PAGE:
John Whaite's Chocolate chiffon cake with salted caramel butter cream

John Whaite's Chocolate chiffon cake with salted caramel butter cream

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(14 ratings)

Prep: 45 mins Cook: 1 hr, 15 mins

More effort

Cuts into 12 slices
Give this celebration sponge a showstopping finish by piping spikes of ganache on top and filling with salted caramel butter icing

Nutrition and extra info

Nutrition: per slice

  • kcal795
  • fat48g
  • saturates24g
  • carbs82g
  • sugars65g
  • fibre2g
  • protein8g
  • salt0.8g
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Ingredients

  • 125ml sunflower oil, plus extra for greasing

    Sunflower oil

    A variety of oils can be used for baking. Sunflower is the one we use most often at Good Food as…

  • 7 large egg, separated
  • 2 tsp vanilla bean paste

    Vanilla

    van-ill-ah

    The sun-dried seed pod of a type of climbing orchid, vanilla has an inimitable soft, sweet…

  • 375g golden caster sugar
  • 50g cocoa powder
  • 300g plain flour
  • 1 tsp bicarbonate of soda

    Bicarbonate of soda

    Bicarbonate of soda, or baking soda, is an alkali which is used to raise soda breads and full-…

For the salted caramel icing

  • 250g light soft brown sugar
  • 150ml double cream
  • 140g butter, softened

    Butter

    butt-err

    Butter is made when lactic-acid producing bacteria are added to cream and churned to make an…

  • ½ tsp salt

For the ganache

  • 250ml double cream
  • 250g dark chocolate, finely chopped or grated
  • sea salt crystals, to decorate

Method

  1. Heat oven to 160C/140C fan/gas 3. Grease and line a 25cm round deep cake tin with baking parchment. In a large bowl, mix the oil, egg yolks, vanilla paste, caster sugar and 200ml water until well combined. Sift in the cocoa powder and whisk until smooth.

  2. Sift in the flour, bicarb and 1 tsp salt. In a separate bowl, whisk the egg whites to stiff peaks. Fold into the batter with a large metal spoon and mix until everything is well combined.

  3. Gently pour the mixture into your cake tin, then bang it on the work surface twice to expel any large air pockets. Bake for 1 hr 10 mins or until the cake springs back when gently prodded and an inserted skewer comes out clean. (Cover with foil after 1 hr if the cake starts to get too dark.) Remove from the oven, cool in the tin for 10 mins, then transfer to a large wire rack and peel off the parchment. Leave until the cake is completely cool.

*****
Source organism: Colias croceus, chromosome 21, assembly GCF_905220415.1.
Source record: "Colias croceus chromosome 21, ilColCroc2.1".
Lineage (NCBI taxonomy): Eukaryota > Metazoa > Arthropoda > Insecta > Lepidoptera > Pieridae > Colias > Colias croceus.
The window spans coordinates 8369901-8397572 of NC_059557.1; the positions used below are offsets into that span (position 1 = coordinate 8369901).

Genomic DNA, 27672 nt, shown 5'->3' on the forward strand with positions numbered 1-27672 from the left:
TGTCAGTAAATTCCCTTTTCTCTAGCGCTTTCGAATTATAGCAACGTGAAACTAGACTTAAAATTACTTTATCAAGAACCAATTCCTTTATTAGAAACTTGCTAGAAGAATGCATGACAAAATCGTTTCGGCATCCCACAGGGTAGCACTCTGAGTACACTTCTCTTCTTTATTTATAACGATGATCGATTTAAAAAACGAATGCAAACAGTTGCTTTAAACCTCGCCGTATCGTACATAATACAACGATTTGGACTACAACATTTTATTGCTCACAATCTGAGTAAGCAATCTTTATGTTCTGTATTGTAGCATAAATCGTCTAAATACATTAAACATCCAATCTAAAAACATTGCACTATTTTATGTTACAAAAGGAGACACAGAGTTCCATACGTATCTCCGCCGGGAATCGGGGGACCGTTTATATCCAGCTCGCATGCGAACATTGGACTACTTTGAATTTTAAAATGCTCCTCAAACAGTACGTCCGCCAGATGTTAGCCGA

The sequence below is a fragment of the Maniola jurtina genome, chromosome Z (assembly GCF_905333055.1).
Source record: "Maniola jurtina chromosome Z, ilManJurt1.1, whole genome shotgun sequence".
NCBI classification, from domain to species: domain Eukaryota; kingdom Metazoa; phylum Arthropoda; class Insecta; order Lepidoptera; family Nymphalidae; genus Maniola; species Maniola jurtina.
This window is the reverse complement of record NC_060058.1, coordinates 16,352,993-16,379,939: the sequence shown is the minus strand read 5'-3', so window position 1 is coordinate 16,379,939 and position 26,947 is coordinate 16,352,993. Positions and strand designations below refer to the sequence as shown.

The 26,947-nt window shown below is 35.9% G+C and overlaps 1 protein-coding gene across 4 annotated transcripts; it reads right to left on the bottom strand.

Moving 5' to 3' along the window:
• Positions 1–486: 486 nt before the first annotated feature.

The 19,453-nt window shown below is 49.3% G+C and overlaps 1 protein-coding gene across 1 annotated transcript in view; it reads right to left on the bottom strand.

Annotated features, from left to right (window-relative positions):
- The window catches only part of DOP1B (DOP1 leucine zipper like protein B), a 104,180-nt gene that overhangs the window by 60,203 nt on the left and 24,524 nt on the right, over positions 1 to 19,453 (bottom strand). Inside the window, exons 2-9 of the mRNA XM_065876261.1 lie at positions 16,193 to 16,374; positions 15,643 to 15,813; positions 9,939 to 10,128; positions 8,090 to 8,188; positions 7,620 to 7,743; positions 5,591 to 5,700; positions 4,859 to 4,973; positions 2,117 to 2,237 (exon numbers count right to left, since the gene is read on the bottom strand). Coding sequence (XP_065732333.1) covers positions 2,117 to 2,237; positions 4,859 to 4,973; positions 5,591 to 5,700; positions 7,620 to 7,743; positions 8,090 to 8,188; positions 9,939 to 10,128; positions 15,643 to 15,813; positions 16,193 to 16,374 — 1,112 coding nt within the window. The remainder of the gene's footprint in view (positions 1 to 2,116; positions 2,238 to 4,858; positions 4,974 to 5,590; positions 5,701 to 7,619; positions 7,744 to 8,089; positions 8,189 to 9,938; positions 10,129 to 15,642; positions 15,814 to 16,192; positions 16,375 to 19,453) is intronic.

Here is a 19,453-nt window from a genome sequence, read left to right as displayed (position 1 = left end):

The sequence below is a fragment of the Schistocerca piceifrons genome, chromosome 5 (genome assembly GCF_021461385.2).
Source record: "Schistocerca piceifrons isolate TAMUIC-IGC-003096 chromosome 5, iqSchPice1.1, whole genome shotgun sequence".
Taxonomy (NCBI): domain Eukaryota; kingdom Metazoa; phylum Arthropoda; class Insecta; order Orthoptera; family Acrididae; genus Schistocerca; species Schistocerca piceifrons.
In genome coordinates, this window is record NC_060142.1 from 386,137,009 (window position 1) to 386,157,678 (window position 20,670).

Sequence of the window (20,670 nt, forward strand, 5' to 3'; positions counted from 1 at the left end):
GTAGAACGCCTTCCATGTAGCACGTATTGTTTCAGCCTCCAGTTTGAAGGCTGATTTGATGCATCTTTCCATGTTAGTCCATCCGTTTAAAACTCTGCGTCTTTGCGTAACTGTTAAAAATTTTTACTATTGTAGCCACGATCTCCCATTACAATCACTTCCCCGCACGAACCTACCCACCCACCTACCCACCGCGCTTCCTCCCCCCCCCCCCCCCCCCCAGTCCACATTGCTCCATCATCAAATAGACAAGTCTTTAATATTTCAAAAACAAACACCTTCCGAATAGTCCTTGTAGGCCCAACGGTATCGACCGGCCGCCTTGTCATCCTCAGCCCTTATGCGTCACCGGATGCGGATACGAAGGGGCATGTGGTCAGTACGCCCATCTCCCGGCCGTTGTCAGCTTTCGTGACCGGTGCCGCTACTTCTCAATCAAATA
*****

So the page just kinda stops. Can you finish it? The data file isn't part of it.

4. Make the salted caramel icing while the cake bakes. Heat the brown sugar, ½ tsp salt and cream in a saucepan until the sugar has dissolved. Bubble for a few mins, then leave to cool completely. Beat the butter until smooth, pour in the cooled cream mixture and continue mixing until softly whipped. Chill until needed.

  5. To make the ganache, heat the cream until just boiling. Remove from the heat and pour over the chocolate. Leave to stand for a few mins until the chocolate has melted and you have a smooth sauce consistency. Leave to cool at room temperature until the ganache is a pipeable thickness, then transfer to a piping bag fitted with a star nozzle. To finish the cake, slice in half and fill with the salted caramel buttercream. Pipe tall spikes of chocolate ganache on top and decorate with the sea salt crystals. Will keep for up to 2 days in a cool place.

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Comments, questions and tips

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Comments (38)

sars-82's picture

I created an account just so I could comment on this recipe.

Made this today, I halved the recipe, after reading other comments about the size of the cake made by the listed ingredient amounts - and WOW.

What a lovely cake!! I had some slight issues with the ganache, I wound up having to fridge the ganache for nearly an hour to get it thick enough and at the end of it, I wound up spreading over the sides and top instead of piping, but I had to guestimate on my measurements as my digital scales died at that point - so I have no doubt it was my fault rather than the recipe itself.

Fantastic and beautiful! - The caramel filling turned out very firm, the trick with that, is to boil the sugar/cream/salt combo for several minutes. You're basically trying to get it to a nearly soft-ball stage as if you were making hard caramels or fudge. Once it cools down fully, it will harden into a quite firm substance, once whipping the butter, then whipping the butter into the mix, fridge for 10-15 mins and you get a a substance that is much like room temperature butter. That way, it can be piped or spread onto the cake halves and won't get pushed out the sides or be too runny etc.